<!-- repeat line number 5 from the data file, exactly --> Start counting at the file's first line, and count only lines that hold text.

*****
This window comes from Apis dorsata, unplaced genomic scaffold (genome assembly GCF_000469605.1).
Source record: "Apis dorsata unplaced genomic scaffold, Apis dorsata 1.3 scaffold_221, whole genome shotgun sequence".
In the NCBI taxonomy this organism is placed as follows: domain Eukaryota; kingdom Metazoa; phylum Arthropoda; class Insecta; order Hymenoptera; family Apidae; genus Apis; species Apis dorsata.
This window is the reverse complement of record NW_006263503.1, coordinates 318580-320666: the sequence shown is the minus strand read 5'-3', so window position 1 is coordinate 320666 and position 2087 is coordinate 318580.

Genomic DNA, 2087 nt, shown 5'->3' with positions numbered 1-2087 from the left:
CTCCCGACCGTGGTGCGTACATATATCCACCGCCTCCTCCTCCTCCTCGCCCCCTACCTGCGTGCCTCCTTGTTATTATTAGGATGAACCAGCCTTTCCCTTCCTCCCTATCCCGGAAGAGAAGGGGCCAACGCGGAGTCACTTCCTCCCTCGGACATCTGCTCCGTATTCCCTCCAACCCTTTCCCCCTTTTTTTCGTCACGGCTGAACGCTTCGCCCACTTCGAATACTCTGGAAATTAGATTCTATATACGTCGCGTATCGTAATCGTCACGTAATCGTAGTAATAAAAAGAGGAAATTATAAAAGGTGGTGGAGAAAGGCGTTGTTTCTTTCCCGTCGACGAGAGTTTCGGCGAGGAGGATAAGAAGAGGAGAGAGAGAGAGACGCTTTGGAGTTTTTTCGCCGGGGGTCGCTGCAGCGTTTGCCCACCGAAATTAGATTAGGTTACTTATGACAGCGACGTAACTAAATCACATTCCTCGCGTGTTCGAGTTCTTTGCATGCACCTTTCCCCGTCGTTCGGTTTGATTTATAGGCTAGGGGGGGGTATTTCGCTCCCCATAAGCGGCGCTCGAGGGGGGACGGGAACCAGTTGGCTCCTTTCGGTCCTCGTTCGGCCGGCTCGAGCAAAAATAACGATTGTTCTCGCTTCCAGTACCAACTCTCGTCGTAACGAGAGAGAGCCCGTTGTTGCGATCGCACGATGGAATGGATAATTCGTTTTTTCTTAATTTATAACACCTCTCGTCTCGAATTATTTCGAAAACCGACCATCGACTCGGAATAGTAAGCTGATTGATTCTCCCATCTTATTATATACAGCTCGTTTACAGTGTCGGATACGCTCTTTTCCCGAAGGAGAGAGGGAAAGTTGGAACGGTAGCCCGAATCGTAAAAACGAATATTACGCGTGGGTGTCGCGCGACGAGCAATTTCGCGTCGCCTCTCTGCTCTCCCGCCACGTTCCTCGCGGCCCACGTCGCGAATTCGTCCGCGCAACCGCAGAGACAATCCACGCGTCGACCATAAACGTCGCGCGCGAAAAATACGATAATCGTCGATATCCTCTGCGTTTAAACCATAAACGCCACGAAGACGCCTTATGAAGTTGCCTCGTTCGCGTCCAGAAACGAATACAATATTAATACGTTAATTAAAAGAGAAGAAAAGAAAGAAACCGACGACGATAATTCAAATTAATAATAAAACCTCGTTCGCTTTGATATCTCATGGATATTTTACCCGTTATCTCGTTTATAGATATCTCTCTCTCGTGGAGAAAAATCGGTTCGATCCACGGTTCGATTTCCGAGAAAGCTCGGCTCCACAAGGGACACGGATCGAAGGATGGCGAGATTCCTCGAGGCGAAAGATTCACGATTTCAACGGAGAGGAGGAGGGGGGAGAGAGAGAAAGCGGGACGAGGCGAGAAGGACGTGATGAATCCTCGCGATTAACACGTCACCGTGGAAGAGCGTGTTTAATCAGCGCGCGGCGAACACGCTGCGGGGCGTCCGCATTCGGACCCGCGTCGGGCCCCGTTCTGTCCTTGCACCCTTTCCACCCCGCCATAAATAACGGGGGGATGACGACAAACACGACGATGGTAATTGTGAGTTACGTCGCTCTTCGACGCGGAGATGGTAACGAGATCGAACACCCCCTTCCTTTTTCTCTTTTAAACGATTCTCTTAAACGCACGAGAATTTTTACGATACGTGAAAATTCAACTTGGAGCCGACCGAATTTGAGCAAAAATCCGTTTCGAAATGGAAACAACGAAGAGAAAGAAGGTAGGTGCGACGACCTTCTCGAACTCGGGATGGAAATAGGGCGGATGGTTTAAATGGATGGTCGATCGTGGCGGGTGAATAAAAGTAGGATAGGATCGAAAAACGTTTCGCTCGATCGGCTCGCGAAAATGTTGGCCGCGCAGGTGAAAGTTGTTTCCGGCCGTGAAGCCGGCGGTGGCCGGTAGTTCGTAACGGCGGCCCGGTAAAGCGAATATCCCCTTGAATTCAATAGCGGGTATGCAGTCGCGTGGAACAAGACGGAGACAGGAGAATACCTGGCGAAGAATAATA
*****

Genomic DNA, 2087 nt, shown 5'->3' with positions numbered 1-2087 from the left: